An American pastor who has been detained in Turkey since 2016 has gained increasing support from President Donald Trump and his administration in his fight to secure his release from custody. Andrew Brunson, a missionary who has been living in Turkey for several years after founding an evangelical Christian church there with his wife, Norine Brunson, was released from jail on house arrest on July 25. He is scheduled to appear in court for a hearing on his charges, which accuse him of “membership in an armed terrorist organization.”
Brunson, his wife, family and supporters have denied the accusations against him and say that the charging documents contain no evidence of wrongdoing. He was taken into custody during a crackdown on journalists, academics and Christians, who are in the minority in Turkey, following an attempted coup that Turkish President Recep Erdogan has blamed on followers of cleric Fetullah Gulen, who is currently in the United States, according to CNN. Brunson has said he is now a follower of the Gulen Movement and has never met or associated with him.
On July 26, President Donald Trump sent a threatening tweet to Erdogan and the Turkish government, writing, “The United States will impose large sanctions on Turkey for their long time detainment of Pastor Andrew Brunson, a great Christian, family man and wonderful human being. He is suffering greatly. This innocent man of faith should be released immediately!”
Vice President Mike Pence issued a similar statement while speaking at Ministerial on Religious Freedom at the State Department, according to CNN. Pence said, “If Turkey does not take immediate action to free this man of faith and send him home to America, the United States will impose significant sanctions on Turkey until Pastor Andrew Brunson is free. While he is out of jail he is still not free. And to President Erdogan and the Turkish government, I have a message on behalf of the President of the United States of America. Release Pastor Andrew Brunson now or be prepared to face the consequences.”
Brunson, 50, was born in South Carolina and lived with his wife, Norine, also 50, in North Carolina before they moved to Turkey, according to NPR.
Here’s what you need to know about Andrew Brunson’s wife, Norine Brunson:
1. Norine Brunson Was Also Arrested With Her Husband, but Was Released After 13 Days in Custody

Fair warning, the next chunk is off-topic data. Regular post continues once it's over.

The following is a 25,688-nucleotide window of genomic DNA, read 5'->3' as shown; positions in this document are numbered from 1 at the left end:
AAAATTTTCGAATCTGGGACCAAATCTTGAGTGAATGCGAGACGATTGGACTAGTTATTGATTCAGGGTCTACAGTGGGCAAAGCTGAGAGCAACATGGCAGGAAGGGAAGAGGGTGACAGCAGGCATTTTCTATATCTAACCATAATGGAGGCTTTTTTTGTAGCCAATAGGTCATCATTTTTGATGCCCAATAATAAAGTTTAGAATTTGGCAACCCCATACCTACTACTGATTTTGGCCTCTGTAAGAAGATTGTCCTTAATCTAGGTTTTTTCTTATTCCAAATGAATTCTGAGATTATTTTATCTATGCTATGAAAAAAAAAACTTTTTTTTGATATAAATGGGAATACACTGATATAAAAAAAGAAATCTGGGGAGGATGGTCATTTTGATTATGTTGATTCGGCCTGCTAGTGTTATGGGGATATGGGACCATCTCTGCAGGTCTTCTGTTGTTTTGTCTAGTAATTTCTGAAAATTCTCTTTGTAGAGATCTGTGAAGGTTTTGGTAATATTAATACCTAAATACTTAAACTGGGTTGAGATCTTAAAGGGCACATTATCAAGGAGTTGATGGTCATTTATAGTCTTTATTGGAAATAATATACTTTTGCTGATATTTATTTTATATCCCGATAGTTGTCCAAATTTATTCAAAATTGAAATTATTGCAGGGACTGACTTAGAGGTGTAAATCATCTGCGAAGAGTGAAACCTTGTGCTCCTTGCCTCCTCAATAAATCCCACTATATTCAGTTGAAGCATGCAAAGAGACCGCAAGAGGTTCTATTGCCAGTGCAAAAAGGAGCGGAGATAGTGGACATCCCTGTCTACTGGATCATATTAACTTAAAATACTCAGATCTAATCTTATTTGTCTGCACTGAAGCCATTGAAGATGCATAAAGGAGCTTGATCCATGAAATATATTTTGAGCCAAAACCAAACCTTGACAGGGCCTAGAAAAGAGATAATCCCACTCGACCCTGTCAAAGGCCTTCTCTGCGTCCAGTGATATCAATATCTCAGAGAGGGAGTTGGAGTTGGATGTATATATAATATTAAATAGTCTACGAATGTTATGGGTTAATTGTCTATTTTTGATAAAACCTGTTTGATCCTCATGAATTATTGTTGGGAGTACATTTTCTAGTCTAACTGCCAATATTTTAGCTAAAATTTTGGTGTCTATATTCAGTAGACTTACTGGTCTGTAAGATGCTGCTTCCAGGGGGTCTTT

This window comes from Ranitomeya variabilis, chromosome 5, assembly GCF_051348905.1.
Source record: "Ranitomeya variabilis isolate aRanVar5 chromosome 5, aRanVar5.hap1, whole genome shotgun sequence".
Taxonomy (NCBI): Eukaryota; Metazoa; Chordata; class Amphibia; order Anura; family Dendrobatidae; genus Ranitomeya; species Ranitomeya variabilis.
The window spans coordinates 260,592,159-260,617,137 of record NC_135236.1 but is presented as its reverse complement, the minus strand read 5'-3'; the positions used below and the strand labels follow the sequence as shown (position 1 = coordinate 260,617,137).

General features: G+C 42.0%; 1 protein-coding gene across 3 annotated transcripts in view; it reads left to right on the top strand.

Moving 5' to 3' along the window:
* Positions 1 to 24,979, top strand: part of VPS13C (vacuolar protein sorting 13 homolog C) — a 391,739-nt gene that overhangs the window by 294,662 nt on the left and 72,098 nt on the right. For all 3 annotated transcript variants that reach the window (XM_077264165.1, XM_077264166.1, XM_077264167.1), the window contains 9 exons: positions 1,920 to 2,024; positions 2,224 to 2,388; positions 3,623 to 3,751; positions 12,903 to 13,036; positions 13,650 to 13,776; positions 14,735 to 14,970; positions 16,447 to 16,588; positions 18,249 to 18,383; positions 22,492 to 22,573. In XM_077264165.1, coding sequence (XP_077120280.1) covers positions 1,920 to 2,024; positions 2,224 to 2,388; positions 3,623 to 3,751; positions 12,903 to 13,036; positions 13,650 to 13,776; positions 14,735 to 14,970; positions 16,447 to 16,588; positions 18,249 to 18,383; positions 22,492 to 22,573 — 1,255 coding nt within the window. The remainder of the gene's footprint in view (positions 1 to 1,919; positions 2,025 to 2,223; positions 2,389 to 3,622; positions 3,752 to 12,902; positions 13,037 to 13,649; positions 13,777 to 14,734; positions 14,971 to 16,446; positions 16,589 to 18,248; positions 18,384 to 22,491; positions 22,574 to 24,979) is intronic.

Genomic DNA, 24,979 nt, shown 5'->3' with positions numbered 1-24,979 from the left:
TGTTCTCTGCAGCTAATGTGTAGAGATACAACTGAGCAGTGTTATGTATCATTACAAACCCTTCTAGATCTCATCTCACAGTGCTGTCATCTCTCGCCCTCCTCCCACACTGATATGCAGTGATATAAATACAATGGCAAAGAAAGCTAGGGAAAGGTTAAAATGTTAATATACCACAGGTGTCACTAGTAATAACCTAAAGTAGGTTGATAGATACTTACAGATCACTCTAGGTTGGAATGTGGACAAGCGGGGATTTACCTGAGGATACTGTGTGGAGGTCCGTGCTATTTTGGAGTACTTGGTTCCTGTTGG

Norine Brunson was arrested alongside her husband, Andrew Brunson, on October 7, 2016, and taken to a detention facility, according to a website set up to advocate for Andrew’s release. Norine Brunson was released after spending 13 days in custody and was told verbally that all charges against her were dropped. She has said her attorney told her that she could still be charged because nothing has been put into writing.
“They were summoned to the police department on Friday, October 7, for what they assumed would be questions about their recent residency application. Upon their arrival they were presented with a letter from Ankara labeling them a threat to national security and ordering their deportation. They were immediately detained, their phones were confiscated, and they were completely isolated from the outside world,” Voices of the Persecuted wrote in 2016. “The authorities denied repeated requests from their lawyers, the US State Department, and friends to see them or communicate with them in any way. They were explicitly forbidden from having a Bible, and were not allowed to receive books or any change of clothes. Andrew’s glasses and watch were taken away. They were told that their government had forgotten about them and that ‘hopefully’ they would be deported, suggesting that they might simply disappear and never be heard from again.”
According to Voices of Persecution, the couple waived their right to appeal their deportation, but have still not been deported. On December 8, 2016, after 63 days in custody without charges, Andrew Brunson was charged with “membership in an armed terrorist organization” and sent to a prison. In May 2017, Turkish media reported that Brunson was being accused of being a “Kurdish sympathizer” and a “Gulenist.” Three new charges were added in August 2017, accusing Brunson of gathering state secrets for espionage, attempting to overthrow the Turkish government and trying to change constitutional order, all of which carry a potential life sentence. He was indicted in March 2018. On July 26, he was released from prison on house arrest.
“The ACLJ represents the family of Pastor Andrew – a U.S. citizen from Black Mountain, North Carolina – who has spent nearly 21 months imprisoned in Turkey because of his Christian faith. Pastor Andrew has been on trial for the crime of ‘Christianization,’ and the ACLJ has been working in this country and abroad to secure his freedom,” Jay Sekulow, of the American Center for Law and Justice, said in a statement. “We have confirmed that the Turkish government has issued an order releasing Pastor Andrew from prison and allowing him to be returned to his home in Turkey. This is a critical first step that we believe will result in the freedom of Pastor Andrew so he can return to the United States and be reunited with his family. The President has played a critical role in securing the freedom of Pastor Andrew. We have worked closely with the President on this matter and are grateful for his efforts. We look forward to the ultimate release of Pastor Andrew.”
Sekulow added, “The ACLJ has been advocating for the protection of Christians and other religious minorities for years. The ACLJ also has been very active in working to bring an end to the persecution of Christians taking place in many parts of the world.”